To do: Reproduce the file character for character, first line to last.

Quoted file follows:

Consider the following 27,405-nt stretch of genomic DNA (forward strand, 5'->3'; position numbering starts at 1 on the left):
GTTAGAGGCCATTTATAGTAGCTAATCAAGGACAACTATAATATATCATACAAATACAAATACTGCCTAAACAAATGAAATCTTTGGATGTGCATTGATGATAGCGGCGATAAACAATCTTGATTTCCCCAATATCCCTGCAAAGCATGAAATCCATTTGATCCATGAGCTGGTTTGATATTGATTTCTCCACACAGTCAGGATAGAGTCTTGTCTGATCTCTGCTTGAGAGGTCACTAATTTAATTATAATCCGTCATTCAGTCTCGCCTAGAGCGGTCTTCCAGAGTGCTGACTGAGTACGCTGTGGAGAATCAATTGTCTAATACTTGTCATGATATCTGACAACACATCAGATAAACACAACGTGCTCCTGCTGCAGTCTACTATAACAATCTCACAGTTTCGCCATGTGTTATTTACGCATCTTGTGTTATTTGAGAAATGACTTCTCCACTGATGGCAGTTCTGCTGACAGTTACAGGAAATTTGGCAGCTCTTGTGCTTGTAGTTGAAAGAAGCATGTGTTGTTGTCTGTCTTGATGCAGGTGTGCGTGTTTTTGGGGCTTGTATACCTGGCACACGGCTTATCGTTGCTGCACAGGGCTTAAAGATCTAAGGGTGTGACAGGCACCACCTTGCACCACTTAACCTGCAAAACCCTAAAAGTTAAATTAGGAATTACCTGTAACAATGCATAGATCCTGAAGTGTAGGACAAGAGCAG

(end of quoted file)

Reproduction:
Consider the following 27,405-nt stretch of genomic DNA (forward strand, 5'->3'; position numbering starts at 1 on the left):
GTTAGAGGCCATTTATAGTAGCTAATCAAGGACAACTATAATATATCATACAAATACAAATACTGCCTAAACAAATGAAATCTTTGGATGTGCATTGATGATAGCGGCGATAAACAATCTTGATTTCCCCAATATCCCTGCAAAGCATGAAATCCATTTGATCCATGAGCTGGTTTGATATTGATTTCTCCACACAGTCAGGATAGAGTCTTGTCTGATCTCTGCTTGAGAGGTCACTAATTTAATTATAATCCGTCATTCAGTCTCGCCTAGAGCGGTCTTCCAGAGTGCTGACTGAGTACGCTGTGGAGAATCAATTGTCTAATACTTGTCATGATATCTGACAACACATCAGATAAACACAACGTGCTCCTGCTGCAGTCTACTATAACAATCTCACAGTTTCGCCATGTGTTATTTACGCATCTTGTGTTATTTGAGAAATGACTTCTCCACTGATGGCAGTTCTGCTGACAGTTACAGGAAATTTGGCAGCTCTTGTGCTTGTAGTTGAAAGAAGCATGTGTTGTTGTCTGTCTTGATGCAGGTGTGCGTGTTTTTGGGGCTTGTATACCTGGCACACGGCTTATCGTTGCTGCACAGGGCTTAAAGATCTAAGGGTGTGACAGGCACCACCTTGCACCACTTAACCTGCAAAACCCTAAAAGTTAAATTAGGAATTACCTGTAACAATGCATAGATCCTGAAGTGTAGGACAAGAGCAG